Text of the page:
The researchers also highlight the potential threat posed to snow leopards, which are comparatively smaller and less agile than their common counterparts. More comprehensive, long-term data and research is urgently needed to understand the nuanced impacts of climate change on both species and to formulate informed conservation strategies to safeguard their habitats, conservationists say.
A study indicates that the implementation of predator-proofing practices for livestock holds the potential to diminish human-leopard conflicts, fostering mutual benefits for both human communities and leopard populations. The study identified three primary factors contributing to leopard attacks on humans: livestock and human population densities, as well as the rugged terrain of the region. It proposed targeted measures to address these factors at the municipal level.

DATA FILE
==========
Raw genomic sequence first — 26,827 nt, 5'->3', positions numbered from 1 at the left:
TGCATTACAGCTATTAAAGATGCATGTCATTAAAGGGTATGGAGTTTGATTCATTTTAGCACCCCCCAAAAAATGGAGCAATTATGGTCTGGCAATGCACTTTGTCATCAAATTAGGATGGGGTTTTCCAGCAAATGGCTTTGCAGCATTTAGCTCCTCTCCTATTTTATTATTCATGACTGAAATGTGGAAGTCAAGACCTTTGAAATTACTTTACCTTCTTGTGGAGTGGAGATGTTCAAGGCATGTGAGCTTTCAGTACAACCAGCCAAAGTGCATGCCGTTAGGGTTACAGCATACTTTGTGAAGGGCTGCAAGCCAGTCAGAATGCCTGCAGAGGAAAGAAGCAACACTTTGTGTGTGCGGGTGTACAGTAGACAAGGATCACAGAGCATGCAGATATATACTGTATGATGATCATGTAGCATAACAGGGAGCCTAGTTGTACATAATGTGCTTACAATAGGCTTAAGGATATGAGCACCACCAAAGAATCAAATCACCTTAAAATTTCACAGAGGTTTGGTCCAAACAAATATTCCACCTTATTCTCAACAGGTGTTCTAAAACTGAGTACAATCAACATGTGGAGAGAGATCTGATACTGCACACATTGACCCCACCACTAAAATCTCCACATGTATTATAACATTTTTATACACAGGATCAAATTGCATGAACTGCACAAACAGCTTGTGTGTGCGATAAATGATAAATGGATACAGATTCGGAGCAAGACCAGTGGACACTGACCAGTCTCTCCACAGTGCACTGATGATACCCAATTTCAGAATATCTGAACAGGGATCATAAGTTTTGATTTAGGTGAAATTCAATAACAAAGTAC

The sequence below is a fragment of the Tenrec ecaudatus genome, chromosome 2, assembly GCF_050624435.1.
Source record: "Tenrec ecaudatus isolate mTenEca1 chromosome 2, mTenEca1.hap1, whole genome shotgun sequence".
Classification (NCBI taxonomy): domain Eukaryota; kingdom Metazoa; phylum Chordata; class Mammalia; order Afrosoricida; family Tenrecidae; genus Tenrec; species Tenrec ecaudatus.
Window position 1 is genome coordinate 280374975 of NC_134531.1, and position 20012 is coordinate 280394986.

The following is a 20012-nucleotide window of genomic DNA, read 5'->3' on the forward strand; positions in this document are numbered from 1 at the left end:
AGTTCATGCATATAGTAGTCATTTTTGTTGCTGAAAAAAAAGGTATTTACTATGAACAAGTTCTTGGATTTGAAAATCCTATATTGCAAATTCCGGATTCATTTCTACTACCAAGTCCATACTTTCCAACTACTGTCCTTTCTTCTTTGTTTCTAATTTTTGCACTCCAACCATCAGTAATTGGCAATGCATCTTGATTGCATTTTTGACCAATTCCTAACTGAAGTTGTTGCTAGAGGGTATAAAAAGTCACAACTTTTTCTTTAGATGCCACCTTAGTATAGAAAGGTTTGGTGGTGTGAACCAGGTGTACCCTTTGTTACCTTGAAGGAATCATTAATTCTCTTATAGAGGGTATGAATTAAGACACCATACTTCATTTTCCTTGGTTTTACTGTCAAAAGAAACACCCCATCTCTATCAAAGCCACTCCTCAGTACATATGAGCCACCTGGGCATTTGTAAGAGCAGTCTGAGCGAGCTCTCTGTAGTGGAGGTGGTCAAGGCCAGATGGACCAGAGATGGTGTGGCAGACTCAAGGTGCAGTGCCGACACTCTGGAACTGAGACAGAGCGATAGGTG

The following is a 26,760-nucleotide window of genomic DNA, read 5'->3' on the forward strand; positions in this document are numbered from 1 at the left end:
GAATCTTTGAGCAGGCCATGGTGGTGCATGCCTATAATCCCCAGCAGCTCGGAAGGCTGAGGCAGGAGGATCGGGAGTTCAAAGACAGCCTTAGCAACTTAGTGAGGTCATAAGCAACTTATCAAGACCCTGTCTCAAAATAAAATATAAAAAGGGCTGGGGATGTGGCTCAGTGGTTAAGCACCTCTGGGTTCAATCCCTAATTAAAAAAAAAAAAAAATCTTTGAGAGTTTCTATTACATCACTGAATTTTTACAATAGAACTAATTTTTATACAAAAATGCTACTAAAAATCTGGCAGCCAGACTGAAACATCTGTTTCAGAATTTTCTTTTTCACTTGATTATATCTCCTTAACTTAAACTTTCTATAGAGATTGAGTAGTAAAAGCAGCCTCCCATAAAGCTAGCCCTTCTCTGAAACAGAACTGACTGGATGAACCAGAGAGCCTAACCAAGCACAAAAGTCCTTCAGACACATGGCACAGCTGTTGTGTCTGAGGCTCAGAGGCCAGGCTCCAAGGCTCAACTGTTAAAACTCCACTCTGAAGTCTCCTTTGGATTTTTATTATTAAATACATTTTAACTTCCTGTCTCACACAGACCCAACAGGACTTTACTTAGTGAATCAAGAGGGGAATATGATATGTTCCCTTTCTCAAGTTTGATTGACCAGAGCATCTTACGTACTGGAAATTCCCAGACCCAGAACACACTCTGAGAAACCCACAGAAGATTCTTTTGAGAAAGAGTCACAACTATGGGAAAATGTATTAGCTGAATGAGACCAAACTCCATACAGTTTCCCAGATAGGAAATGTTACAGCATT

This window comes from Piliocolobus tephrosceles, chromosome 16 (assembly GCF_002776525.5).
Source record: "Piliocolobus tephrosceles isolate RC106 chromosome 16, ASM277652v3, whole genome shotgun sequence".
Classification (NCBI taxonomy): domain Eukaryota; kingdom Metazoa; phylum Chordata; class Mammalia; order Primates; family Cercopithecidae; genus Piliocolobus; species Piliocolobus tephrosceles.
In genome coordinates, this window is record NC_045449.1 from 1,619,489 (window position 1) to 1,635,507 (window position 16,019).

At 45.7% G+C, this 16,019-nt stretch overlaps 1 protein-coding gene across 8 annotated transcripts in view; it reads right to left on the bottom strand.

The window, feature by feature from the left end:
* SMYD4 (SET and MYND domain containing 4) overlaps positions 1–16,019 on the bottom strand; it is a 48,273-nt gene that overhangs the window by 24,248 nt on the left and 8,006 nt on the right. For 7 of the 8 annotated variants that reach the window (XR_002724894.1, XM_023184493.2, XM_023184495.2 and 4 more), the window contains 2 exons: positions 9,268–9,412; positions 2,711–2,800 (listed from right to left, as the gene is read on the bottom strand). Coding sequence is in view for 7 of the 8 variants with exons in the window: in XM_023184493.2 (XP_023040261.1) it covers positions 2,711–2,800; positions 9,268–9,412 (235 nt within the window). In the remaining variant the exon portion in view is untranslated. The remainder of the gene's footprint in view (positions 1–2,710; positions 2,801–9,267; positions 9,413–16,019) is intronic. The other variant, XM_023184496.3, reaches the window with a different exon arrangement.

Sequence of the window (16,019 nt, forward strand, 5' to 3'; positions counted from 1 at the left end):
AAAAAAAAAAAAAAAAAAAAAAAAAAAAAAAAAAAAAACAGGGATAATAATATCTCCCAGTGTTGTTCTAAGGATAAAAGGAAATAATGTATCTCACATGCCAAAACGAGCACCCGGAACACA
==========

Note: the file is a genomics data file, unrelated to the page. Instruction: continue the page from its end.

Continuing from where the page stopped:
The suggested strategies involve the adoption of predator-proof husbandry practices, the regular monitoring of hotspot areas where leopards are known to be present, and the raising public awareness regarding the potential risks of leopard attacks. By incorporating these measures, the study envisions a reduction in conflicts between humans and leopards, highlighting the importance of proactive, community-based approaches to coexistence.
Banner image: A leopard found in a human settlement being rescued. Image courtesy of NTNC
Abhaya Raj Joshi is a staff writer for Nepal at Mongabay. Find him on Twitter @arj272.